Childhood & Early Life
Born in Spokane, Washington, Charles Martin Jones was the son of Charles, an unsuccessful businessman and Mabel. He finally moved to Los Angeles, California with his parents and three siblings.
From a very young age, he started drawing, which initially gave him the push to pursue a creative field, later in his life.
He graduated from Chouinard Art Institute and took up several small jobs in the animation industry like washing cels and also as an assistant animator at the Walter Lantz studio.
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In 1933, he started working for ‘Leon Schlesinger Productions’ as an assistant animator. The studio was famous for producing ‘Looney Tunes’ and ‘Merrie Melodies’ for Warner Bros.
He was promoted to the position of animator in 1935 and started working with director, Tex Avery.
In 1938, Jones directed his first cartoon ‘The Night Watchman’, followed by many slow and humourless works.
In 1942, Jones directed ‘The Dover Boys’, breaking the old norms of animation and moving away from the traditional styles of Disney cartoons. The film was the first to use stylized animation in America.
In 1944, he directed shorts like ‘The Weakly Reporter’, ‘Hell- Bent for Election’ and lesser known, ‘Angel Puss’.
The late 1940s and 1950s marked the culmination of Jones career as he created some of his most acclaimed works during the period. This is the time he created characters like ‘Claude Cat’, ‘Marc Antony and Pussyfoot’ and ‘Charlie Dog’.
In the 1940s and 1950s, he created some of his most popular works such as ‘Marvin the Martian’, ‘Pepe LePew’, ‘the Road Runner’ and ‘Wile E. Coyote’.
In 1950, Jones and his close associate Michael Maltese began to recreate Daffy Duck’s character, in a short called ‘Rabbit Fire’.
In 1953, he left Warner Bros. for a brief period to work with Ward Kimball on ‘Sleeping Beauty’ for Walt Disney pictures. However, he was rehired by Warner Bros. later.
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Jones worked with his wife Dorothy on the screenplay ‘Gay Purr-ee’. He then directed ‘The Iceman Ducketh’, after which the Warner Bros. Cartoons studio shut down, in 1963.
Jones and his partner Les Goldman from Warner Bros. formed their independent animation studio, ‘Sib Tower 12 Productions’.
In 1963, the studio was asked to produce ‘Tom and Jerry’ cartoons and the following year, the studio was acquired by MGM. The new studio was called MGM Animation/Visual Arts.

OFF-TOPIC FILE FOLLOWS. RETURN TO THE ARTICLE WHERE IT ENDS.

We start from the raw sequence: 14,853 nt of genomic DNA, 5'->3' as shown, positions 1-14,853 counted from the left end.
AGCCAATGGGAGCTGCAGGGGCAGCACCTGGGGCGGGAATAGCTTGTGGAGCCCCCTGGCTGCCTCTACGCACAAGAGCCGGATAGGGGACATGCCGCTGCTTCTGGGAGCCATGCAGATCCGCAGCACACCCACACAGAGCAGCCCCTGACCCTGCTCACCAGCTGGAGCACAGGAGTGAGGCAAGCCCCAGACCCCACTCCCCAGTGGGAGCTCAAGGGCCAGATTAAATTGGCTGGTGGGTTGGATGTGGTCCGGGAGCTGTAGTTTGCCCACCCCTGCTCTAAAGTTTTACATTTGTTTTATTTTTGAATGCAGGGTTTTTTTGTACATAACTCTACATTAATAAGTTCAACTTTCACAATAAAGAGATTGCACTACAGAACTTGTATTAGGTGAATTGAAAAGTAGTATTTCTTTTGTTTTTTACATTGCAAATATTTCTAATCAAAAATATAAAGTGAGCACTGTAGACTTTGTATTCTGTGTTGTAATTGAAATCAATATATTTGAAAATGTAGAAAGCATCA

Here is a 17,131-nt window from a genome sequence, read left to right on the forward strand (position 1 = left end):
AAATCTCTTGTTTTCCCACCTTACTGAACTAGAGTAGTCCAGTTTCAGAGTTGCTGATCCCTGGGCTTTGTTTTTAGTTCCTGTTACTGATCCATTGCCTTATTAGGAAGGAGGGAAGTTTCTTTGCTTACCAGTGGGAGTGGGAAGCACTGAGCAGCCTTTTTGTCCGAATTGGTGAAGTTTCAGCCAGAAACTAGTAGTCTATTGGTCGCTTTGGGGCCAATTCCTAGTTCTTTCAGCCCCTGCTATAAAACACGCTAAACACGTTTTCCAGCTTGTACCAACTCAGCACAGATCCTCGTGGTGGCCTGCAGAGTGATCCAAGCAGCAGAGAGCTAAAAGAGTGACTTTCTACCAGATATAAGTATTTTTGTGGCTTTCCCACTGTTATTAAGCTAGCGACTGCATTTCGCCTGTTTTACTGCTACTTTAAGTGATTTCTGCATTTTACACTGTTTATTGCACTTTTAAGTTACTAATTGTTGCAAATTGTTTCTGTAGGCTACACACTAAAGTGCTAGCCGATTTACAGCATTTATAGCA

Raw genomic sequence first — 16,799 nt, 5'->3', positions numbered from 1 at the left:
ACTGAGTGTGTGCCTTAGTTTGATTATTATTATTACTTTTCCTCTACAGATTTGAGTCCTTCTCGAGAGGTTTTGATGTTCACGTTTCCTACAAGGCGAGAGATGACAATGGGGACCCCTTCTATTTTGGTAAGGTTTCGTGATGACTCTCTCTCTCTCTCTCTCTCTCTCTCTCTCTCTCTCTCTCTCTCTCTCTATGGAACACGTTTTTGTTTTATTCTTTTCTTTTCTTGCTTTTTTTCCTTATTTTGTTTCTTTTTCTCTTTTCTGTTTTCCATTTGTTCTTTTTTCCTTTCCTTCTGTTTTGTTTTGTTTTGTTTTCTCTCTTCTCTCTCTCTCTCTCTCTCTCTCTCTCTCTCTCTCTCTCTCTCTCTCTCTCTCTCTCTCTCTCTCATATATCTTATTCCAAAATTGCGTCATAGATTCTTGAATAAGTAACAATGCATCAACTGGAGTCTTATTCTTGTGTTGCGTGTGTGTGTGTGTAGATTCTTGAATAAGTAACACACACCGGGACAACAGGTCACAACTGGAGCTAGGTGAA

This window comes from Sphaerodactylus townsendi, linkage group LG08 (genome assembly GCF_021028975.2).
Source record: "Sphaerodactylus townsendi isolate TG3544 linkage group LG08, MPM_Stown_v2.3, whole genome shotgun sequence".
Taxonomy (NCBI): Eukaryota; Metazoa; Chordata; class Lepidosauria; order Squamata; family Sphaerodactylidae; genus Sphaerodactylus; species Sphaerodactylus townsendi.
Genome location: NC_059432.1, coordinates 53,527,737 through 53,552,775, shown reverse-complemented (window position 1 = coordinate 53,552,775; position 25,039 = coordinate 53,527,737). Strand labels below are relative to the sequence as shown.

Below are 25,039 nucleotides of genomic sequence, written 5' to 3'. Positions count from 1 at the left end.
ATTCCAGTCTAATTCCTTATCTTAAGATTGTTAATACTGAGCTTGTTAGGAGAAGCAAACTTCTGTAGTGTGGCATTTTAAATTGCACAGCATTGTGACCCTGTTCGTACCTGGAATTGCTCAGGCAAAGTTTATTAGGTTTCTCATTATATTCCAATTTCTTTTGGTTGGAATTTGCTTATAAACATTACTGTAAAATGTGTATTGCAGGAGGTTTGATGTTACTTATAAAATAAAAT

In 1966, he collaborated with Theodor Geisel, famously known as Dr. Seuss, on adaptation of Seuss' famous book 'How the Grinch Stole Christmas!' to animated form.
After MGM shut down the animation division in 1970, he established his studio, Chuck Jones Productions. The following year, he produced a children’s TV series ‘The Curiosity Shop’.
In 1973, Jones produced an animated version of the George Selden book, ‘The Cricket in Times Square’.
In 1976, Warner Bros. rehired Jones and he started working on the animated TV adaptation of ‘The Carnival of the Animals with Bugs Bunny and Daffy Duck’.
For the next two years, Jones worked on the comic strip ‘Crawford’ for the Chicago Tribune-NY News Syndicate.
The 1980s and 1990s saw Jones donning different hats. He sold his paintings and art through animation galleries of his daughter's company, Linda Jones Enterprises. He was also the creative consultant and character designer for different films.
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In 1992, he directed the animated sequences, ‘Stay Tuned’ and ‘Mrs. Doubtfire’ the following year.
In 1996, ‘From Hare to Eternity’ was released, which was Jones' final Looney Tunes cartoon.
Jones took to teaching in his later years, passing on his skills and knowledge through lectures and seminars and inspiring many others.
Awards & Achievements
In 1950, Jones won the Academy Award for ‘Documentary Short Subject’ for his short documentary film ‘So Much for So little’.
In 1965, ‘The Dot and the Line: A Romance in Lower Mathematics’, a short film directed by Jones, won the Oscar for ‘Best Animated Short’.
Jones received a star on the Hollywood Walk of Fame at 7011 Hollywood Boulevard for his contribution to animation films.
Jones received an ‘Honorary Academy Award’ by the Board of Governors of the Academy of Motion Picture Arts and Sciences in 1996 in recognition to his contributions in the animation industry.
Personal Life & Legacy
He married Dorothy Webster in 1935, with whom he worked with at Iwerks.
He then married Marian Dern after Dorothy died in 1978. He has a daughter, Linda Clough.
At age of 89, he died due to a heart failure, leaving behind a great legacy of unforgettable, animation films.
In 2012, the grand opening of ‘The Chuck Jones Experience’ was held at the ‘Circus Circus Las Vegas’.